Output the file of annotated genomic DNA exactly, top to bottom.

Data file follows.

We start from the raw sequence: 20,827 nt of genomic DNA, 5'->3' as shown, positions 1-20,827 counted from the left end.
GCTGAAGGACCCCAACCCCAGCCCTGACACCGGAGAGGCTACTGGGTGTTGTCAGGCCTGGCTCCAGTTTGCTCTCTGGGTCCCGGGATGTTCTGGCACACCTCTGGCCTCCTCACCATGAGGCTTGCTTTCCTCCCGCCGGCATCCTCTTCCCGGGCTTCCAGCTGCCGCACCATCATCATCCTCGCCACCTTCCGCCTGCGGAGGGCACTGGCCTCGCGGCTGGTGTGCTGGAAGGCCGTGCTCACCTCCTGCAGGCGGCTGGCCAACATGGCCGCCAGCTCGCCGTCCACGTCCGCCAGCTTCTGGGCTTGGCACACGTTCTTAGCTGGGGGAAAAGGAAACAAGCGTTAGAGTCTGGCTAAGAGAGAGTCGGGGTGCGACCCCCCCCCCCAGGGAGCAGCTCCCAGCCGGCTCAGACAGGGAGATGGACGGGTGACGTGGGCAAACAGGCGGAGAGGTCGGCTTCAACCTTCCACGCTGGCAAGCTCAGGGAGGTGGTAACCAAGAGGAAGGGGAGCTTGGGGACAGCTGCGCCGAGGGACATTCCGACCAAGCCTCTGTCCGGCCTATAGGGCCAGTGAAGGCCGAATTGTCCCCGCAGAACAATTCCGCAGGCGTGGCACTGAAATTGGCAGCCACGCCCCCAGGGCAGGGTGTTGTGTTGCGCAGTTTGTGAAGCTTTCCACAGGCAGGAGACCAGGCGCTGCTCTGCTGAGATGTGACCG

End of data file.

We start from the raw sequence: 20,827 nt of genomic DNA, 5'->3' as shown, positions 1-20,827 counted from the left end.
GCTGAAGGACCCCAACCCCAGCCCTGACACCGGAGAGGCTACTGGGTGTTGTCAGGCCTGGCTCCAGTTTGCTCTCTGGGTCCCGGGATGTTCTGGCACACCTCTGGCCTCCTCACCATGAGGCTTGCTTTCCTCCCGCCGGCATCCTCTTCCCGGGCTTCCAGCTGCCGCACCATCATCATCCTCGCCACCTTCCGCCTGCGGAGGGCACTGGCCTCGCGGCTGGTGTGCTGGAAGGCCGTGCTCACCTCCTGCAGGCGGCTGGCCAACATGGCCGCCAGCTCGCCGTCCACGTCCGCCAGCTTCTGGGCTTGGCACACGTTCTTAGCTGGGGGAAAAGGAAACAAGCGTTAGAGTCTGGCTAAGAGAGAGTCGGGGTGCGACCCCCCCCCCCAGGGAGCAGCTCCCAGCCGGCTCAGACAGGGAGATGGACGGGTGACGTGGGCAAACAGGCGGAGAGGTCGGCTTCAACCTTCCACGCTGGCAAGCTCAGGGAGGTGGTAACCAAGAGGAAGGGGAGCTTGGGGACAGCTGCGCCGAGGGACATTCCGACCAAGCCTCTGTCCGGCCTATAGGGCCAGTGAAGGCCGAATTGTCCCCGCAGAACAATTCCGCAGGCGTGGCACTGAAATTGGCAGCCACGCCCCCAGGGCAGGGTGTTGTGTTGCGCAGTTTGTGAAGCTTTCCACAGGCAGGAGACCAGGCGCTGCTCTGCTGAGATGTGACCG